The tale of three shocks for educational reforms


(Associate Professor at the Norwegian University of Science and Technology)

The results of the 2014 E.C. 12th grade National exam, which was announced a few days ago by the Ministry of Education (MoE), has sent shockwaves across the country, and even to the world among those of us who care for the education of the country.

Only 3.3% of those who took the exam scored above 50%. Among the 2,959 regular high schools in the country, 1,161 schools, which amount to 39.2 % of the total, did not have a single student who scored above 50%. This fact has created a shock! It is unheard of and will have unprecedented impacts on the nation’s education system. It shows how this year’s result will be problematic for many exposing the status of the educational system in the country.

The Minister of Education Professor Birhanu Nega said the following while announcing the news: “This is a collective failure.” Yes, it is the failure of everyone without exception: policymakers, stakeholders, school owners and administrators, educators, teachers, parents and students. This piece tries to capitalize on this event and take the opportunity to call for a wide range of reforms by referring to two other shocks that created momentum for reform in education practices.

Germany’s PISA Shock

In the past two decades, the Organization for Economic Co-operation and Development (OECD) has studied the competency of 15-year-old students across member and non-member states. This is called PISA (Programme for International Student Assessment). OECD conducts this research regularly, every three years and the study aims to evaluate education systems worldwide by testing the skills and knowledge of 15-year-old students in participating countries/economies. PISA measures 15-year-olds’ ability in reading, mathematics, and science knowledge and skills to meet real-life challenges. The tests are designed to assess how well students, at the end of compulsory education, can apply their knowledge to real-life situations and can, therefore, fully participate in society.

Since the year 2000, over 77 countries have participated in PISA. In the 2000s PISA study, Germany was among the 31 nations participating, and its 15-year-old students scored lower than the OCED average in reading, science and mathematics. This created a shock across the country. It is called “PISA Shock.” The first results of the PISA were a wake-up call for Germany. It is good to understand the context very well.

Germany is the leading economy among the EU countries and it is among the top five in the world at the time. It is a major industrial nation that heavily relies on its experts. The PISA ranking of the students was as follows: reading 22, mathematics 21, and science 21. A country that depends highly on the knowledge and skills of its population cannot keep its dominance in technology and economy with such patterns of results.

The politicians, policymakers and the public took the call seriously. The poor performance stimulated a heated public debate and a strong policy response. The government reacted by doubling federal spending on education in the early 2000s. The country’s educational reform visioned to reduce the gap between children from advantaged and disadvantaged educational backgrounds.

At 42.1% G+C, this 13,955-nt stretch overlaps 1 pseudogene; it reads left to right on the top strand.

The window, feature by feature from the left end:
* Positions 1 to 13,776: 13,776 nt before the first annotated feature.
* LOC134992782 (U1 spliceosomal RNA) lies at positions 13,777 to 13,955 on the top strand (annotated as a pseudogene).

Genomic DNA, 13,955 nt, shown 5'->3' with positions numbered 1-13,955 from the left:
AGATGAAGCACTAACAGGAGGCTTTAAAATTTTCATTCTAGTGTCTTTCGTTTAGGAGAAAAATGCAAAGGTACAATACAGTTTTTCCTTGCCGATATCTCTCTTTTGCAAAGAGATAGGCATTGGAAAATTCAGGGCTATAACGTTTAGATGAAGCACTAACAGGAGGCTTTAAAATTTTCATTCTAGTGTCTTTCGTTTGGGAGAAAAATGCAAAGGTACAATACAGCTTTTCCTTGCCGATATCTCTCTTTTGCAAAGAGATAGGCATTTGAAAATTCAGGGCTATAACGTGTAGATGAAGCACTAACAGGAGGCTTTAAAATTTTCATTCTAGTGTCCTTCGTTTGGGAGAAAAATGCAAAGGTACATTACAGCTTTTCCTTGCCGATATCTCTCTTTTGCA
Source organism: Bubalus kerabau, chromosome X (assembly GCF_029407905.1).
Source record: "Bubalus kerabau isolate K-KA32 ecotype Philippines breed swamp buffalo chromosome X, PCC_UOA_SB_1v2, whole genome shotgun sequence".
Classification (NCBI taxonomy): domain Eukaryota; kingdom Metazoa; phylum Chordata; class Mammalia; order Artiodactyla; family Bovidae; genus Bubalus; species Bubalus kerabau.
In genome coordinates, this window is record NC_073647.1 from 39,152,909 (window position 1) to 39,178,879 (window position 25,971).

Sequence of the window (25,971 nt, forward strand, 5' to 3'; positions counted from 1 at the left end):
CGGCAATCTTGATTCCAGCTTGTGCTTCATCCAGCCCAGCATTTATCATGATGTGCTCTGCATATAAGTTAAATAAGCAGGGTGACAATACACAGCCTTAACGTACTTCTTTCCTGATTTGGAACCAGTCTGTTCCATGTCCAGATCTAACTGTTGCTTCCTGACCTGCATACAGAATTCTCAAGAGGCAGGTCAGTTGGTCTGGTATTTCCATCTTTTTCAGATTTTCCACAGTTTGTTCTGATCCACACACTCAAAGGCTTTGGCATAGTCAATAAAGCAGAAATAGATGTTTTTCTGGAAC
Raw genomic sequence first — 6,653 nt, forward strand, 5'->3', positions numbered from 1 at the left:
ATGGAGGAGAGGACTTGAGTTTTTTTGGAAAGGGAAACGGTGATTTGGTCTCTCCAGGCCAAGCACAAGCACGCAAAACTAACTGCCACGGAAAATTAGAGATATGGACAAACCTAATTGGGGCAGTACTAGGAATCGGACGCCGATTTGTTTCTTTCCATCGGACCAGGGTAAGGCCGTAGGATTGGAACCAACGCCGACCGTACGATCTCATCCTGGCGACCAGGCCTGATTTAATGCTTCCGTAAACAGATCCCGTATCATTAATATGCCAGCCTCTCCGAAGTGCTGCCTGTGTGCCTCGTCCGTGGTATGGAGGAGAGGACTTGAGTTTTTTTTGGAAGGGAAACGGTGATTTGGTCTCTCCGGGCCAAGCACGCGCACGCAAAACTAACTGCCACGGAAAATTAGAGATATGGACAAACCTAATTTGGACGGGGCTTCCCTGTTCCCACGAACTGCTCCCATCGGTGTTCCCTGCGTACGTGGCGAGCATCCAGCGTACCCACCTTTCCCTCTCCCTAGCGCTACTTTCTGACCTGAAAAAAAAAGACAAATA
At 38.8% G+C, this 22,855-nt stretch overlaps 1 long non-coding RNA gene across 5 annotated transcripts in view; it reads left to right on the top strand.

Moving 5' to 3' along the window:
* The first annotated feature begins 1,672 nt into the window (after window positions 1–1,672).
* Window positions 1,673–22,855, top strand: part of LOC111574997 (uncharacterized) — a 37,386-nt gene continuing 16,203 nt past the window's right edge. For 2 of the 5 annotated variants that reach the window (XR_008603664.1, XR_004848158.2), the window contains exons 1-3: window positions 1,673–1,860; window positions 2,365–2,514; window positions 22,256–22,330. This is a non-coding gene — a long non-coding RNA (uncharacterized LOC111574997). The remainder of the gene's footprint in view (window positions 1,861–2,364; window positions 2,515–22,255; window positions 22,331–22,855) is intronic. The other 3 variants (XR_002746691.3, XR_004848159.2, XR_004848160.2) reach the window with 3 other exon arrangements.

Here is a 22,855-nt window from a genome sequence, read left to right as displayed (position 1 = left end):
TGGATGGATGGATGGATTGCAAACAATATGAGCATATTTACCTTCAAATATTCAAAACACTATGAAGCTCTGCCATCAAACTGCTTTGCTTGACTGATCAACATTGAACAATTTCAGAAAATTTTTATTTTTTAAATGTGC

The result of such investment can be seen in the following graph showing average test scores (source: As we can see from the figure, the students have scored above the OECD average in all three aspects: reading, mathematics and science since 2006. The doted lines are the OECD averages, while the bold lines are the averages of the Germany students.

The USA’s Sputnik Shock

Another event that triggered educational reform nationally in the USA is the so-called Sputnik Shock. On October 4, 1957, the Soviet Union shocked the people in the USA by successfully launching the first earth-orbiting satellite, Sputnik. As one described, “its beeping signal from space galvanized the United States to enact reforms in science and engineering education so that the nation could regain the technological ground it appeared to have lost to its Soviet rival.” A year after Sputnik, in 1958, Congress passed the federal legislation called National Defense Education Act (NDEA), signed into law by Pres. D. D. Eisenhower on September 2, 1958.

That year, congress decided on a 1 Billion dollar spending package to bolster high-quality teaching and learning in science, mathematics, and foreign languages. Sixty-five years ago, this was a tremendous amount of money. The aim was to provide funding to improve American schools and to promote post-secondary education so that it could boost the ability of the USA to compete with the then-Soviet Union in the areas of science and technology.

A direct educational assessment did not cause sputnik shock. But it was an indirect one— the result of an excellent education system. Way before 1950, the USA was undergoing educational reforms; however, the ability of the Soviet Union to launch rocket technology that went a very far distance during the cold war time gave the impression that the Soviet technology was strong enough to launch nuclear bombs targeted at the United States.